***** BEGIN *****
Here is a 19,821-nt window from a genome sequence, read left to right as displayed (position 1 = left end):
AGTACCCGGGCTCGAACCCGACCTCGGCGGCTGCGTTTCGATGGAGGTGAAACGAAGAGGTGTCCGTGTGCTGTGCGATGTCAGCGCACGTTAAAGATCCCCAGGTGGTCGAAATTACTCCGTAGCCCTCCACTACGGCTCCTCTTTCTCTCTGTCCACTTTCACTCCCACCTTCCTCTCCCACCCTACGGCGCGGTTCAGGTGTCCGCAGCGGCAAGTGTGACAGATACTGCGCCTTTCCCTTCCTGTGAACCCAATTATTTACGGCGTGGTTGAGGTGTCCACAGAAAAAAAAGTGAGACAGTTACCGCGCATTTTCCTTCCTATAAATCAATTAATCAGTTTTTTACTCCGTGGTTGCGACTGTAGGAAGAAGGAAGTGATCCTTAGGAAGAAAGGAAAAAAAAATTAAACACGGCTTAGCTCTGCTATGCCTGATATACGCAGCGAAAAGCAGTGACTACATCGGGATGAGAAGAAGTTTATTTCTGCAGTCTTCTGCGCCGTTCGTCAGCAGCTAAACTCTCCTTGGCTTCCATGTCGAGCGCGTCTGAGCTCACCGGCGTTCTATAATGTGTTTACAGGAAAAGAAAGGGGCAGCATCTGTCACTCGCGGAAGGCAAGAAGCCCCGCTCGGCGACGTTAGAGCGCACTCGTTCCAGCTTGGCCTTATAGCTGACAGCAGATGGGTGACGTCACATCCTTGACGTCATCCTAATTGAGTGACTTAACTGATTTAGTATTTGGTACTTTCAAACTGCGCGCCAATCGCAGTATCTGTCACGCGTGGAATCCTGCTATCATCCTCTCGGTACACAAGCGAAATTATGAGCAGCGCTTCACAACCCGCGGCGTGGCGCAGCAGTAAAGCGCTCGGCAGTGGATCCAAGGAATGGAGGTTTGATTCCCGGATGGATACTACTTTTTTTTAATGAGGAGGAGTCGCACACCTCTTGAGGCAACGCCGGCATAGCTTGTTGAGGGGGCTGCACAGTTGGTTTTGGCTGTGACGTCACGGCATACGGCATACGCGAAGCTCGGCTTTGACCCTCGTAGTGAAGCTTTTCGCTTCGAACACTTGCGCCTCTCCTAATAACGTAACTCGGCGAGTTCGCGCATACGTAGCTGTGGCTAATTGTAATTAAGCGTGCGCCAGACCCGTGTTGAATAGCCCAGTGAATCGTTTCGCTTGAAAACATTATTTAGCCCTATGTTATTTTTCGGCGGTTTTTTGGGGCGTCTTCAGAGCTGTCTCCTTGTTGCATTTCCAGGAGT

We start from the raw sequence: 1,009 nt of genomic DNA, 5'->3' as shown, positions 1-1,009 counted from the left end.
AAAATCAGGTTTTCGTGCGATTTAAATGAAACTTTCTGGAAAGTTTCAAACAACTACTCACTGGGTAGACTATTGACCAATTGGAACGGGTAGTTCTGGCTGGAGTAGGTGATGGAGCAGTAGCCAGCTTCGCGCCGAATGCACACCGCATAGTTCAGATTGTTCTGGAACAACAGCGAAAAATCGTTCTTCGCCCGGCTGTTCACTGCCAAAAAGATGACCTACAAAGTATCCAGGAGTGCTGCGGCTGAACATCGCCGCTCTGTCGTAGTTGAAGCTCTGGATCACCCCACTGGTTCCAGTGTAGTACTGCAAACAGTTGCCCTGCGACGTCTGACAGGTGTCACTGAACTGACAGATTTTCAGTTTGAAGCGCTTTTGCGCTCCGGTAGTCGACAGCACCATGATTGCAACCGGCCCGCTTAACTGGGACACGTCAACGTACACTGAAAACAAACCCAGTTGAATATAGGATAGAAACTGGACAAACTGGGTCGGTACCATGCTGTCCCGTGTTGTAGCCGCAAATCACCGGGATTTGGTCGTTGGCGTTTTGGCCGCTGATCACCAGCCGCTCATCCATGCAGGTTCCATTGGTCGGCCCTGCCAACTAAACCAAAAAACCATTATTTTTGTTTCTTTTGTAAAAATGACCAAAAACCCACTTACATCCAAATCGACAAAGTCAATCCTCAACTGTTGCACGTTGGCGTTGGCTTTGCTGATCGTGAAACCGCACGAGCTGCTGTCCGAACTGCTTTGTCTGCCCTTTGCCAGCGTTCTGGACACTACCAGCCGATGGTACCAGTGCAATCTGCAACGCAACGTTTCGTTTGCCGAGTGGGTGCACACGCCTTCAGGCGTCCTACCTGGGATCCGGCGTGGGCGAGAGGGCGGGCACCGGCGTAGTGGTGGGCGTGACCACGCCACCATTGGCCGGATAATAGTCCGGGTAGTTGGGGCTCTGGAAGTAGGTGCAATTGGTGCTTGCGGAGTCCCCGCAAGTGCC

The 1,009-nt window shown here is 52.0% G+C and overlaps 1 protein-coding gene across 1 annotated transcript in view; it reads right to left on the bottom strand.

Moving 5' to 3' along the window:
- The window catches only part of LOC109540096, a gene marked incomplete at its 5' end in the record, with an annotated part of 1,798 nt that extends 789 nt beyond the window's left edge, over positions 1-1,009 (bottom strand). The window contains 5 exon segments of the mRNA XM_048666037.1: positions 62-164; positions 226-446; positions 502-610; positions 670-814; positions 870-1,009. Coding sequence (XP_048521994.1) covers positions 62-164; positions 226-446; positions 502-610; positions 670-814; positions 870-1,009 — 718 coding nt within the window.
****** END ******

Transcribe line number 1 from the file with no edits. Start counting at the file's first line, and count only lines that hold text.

Here is a 19,821-nt window from a genome sequence, read left to right as displayed (position 1 = left end):